Take this Waltz: A Review

What I figured after a good night’s sleep and some early morning analyses of the film I watched last night is this:

The problem with relationships is not marriage per se, but that it demands living together. It’s the sharing of routines, the demand to share interests, to share space… You shit, I’ll brush my teeth. You cook, I will mop. I’ll write, you sharpen my pencils. It’s that stifling expectation of togetherness. It’s being sentenced to ‘ever after’ happily or otherwise. It’s the choking feeling of having to work on being interesting, to work very hard on keeping boredom at bay. 

“New things become old,” a middle-aged lady tells three younger women in the swimming pool showers. She is responding to the desire for newer, shinier things.

 The protagonist (Michelle Williams) of the film is one of the three women. Her sister-in-law (Sarah Silverman) in the same scene says something to this effect: that after 10 years she at least still likes her husband, why would she want to trade that for something that may not last.

The three women are in their late 20s/early 30s. They all seem in happy(ish) marriages. 

Earlier, the man (Luke Kirby) who is wooing Michelle asks her what was wrong with her, because she was restless… not right now, but generally in life. (I am paraphrasing.)

Most women say they want a man who makes them laugh, and her husband (Seth Rogen) does a lot of that. So well, we realise that’s not what we really want though.

Still from the film. The scene that follows this is so so amazing.

This movie spoke to me. Oh my goodness, how it did.

It was so honest, so raw, and it was an echo of all the conversations I have with my very close bunch of girlfriends. Sarah Polley the director has done a tremendous job.

I don’t want to talk about the plot, what happens, who is hurt, who is not.

If you are in that restless phase of your life when you have little to complain about, but still can’t quite feel at peace with who you are and what you have, do watch the film. It won’t give you answers. It will probably confuse you even more. Yet, it will talk to you. It might tell you that you are not crazy for being the way you are, or it might tell you that it’s ok to be 10 feet away from the nuthouse.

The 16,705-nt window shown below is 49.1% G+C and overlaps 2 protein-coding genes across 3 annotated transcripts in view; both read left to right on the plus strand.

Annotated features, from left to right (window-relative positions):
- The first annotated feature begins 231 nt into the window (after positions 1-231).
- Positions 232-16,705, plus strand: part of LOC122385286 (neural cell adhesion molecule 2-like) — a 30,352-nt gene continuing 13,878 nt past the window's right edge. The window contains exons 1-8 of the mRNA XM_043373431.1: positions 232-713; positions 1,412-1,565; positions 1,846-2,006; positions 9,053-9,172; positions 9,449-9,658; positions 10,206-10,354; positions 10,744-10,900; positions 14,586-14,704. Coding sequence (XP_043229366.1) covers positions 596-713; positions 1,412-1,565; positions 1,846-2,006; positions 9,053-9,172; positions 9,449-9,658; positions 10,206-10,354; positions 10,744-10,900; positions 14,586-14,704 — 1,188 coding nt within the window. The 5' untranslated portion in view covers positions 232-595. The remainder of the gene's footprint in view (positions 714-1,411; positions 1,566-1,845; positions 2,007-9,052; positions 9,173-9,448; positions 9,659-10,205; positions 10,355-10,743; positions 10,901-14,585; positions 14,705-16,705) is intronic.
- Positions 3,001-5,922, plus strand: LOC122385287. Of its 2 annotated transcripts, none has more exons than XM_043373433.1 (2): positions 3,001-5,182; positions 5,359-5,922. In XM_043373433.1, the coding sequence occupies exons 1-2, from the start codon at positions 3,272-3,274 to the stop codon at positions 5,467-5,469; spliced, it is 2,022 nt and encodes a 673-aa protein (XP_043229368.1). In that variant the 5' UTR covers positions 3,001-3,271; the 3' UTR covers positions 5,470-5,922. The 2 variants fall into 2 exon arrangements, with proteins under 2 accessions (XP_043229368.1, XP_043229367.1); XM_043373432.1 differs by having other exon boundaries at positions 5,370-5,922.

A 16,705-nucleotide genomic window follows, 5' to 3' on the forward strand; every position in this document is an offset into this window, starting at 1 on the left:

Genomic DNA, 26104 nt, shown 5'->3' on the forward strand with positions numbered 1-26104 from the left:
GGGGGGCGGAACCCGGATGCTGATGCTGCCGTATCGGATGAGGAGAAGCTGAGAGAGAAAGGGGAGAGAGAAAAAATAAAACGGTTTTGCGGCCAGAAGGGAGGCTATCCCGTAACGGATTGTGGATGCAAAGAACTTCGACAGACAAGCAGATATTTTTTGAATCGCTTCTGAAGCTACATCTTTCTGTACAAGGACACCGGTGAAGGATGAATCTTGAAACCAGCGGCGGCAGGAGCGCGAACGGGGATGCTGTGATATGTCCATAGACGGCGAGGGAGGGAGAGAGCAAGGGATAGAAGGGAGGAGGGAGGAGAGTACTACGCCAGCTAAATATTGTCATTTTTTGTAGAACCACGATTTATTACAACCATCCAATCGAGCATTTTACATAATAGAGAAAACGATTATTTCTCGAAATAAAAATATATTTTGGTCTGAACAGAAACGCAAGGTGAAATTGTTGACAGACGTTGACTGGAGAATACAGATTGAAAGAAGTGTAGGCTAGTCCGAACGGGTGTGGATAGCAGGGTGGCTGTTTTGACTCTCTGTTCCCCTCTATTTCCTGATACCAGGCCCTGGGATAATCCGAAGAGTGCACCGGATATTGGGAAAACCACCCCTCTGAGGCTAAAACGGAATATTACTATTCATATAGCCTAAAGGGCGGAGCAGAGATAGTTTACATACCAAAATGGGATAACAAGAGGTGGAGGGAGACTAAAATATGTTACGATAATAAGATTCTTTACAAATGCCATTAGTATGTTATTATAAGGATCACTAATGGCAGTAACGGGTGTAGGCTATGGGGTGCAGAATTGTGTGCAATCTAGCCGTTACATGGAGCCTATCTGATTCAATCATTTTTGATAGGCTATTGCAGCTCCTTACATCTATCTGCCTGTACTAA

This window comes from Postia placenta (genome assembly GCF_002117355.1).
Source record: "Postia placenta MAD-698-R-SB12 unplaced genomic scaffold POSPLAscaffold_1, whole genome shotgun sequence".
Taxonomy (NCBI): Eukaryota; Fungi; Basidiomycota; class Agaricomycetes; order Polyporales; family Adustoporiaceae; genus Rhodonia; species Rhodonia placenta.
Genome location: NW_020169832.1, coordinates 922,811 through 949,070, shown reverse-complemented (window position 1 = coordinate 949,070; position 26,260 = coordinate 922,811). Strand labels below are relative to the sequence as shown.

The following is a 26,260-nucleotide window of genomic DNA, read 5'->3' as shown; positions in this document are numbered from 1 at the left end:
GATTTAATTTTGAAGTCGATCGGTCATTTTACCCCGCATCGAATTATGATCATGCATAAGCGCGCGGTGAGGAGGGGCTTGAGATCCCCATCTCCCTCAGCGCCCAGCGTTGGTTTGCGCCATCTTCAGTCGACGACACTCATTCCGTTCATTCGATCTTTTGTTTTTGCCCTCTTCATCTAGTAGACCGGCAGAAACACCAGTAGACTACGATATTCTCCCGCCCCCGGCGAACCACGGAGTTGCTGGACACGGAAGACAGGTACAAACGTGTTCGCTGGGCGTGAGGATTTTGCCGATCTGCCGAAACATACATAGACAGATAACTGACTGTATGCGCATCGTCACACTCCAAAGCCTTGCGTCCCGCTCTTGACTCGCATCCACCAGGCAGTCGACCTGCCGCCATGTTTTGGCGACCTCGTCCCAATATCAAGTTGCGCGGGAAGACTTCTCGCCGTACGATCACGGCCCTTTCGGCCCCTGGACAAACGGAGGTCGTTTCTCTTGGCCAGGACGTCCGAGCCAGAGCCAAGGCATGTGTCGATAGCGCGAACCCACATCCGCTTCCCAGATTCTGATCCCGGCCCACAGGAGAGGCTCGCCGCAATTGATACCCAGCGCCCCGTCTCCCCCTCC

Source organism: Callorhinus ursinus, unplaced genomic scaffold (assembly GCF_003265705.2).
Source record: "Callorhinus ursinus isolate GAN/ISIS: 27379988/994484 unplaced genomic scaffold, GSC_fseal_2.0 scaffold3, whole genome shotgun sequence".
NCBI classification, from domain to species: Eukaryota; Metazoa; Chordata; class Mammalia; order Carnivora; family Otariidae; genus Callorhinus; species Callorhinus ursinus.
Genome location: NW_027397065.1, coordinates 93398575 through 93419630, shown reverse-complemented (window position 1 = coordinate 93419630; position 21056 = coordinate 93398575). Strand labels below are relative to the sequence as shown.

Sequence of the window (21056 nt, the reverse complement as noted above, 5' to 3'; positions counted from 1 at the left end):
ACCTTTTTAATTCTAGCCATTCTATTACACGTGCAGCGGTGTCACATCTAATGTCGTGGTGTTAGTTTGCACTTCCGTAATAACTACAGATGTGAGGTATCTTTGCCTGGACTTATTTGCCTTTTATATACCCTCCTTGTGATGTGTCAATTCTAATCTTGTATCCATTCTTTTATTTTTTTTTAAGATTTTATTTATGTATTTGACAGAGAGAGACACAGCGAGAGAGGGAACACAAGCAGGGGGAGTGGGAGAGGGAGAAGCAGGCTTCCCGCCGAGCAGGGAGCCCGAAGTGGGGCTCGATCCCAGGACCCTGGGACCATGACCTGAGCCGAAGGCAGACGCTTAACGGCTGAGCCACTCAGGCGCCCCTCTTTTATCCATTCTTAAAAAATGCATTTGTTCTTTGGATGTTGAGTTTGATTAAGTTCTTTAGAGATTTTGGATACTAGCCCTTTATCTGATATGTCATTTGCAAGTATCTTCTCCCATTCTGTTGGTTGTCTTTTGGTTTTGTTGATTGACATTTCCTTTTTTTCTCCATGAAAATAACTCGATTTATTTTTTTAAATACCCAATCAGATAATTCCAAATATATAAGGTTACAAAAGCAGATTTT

PS: Thanks Chatura for recommending this movie, and attempting to push me over the ledge.
About

Umm Oviya + Nilah = Mother of Oviya + Nilah. Because in the Arab world a woman is first addressed as bint X (daughter of X) and then once she has a son (Y) she is Umm Y. I am not sexist, so don't mind surrendering my identity to my daughters.

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Posted in marriage, women
2 comments on “Take this Waltz: A Review
  1. Navina Anand says:

    I am intrigued :) Gonna pick it up.. Thanks… and I agree with what you say…”happyish” LOL !

  2. Shantini Rajaratnam says:

    Hi Vanni,

    I am from Qatar and love reading your blog posts. It really motivates me in my day to day life. You have a real good talent in expressing yourself via writting. Not many people has such a great talent.

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“I disapprove of what you say, but I will defend to the death your right to say it” — Voltaire
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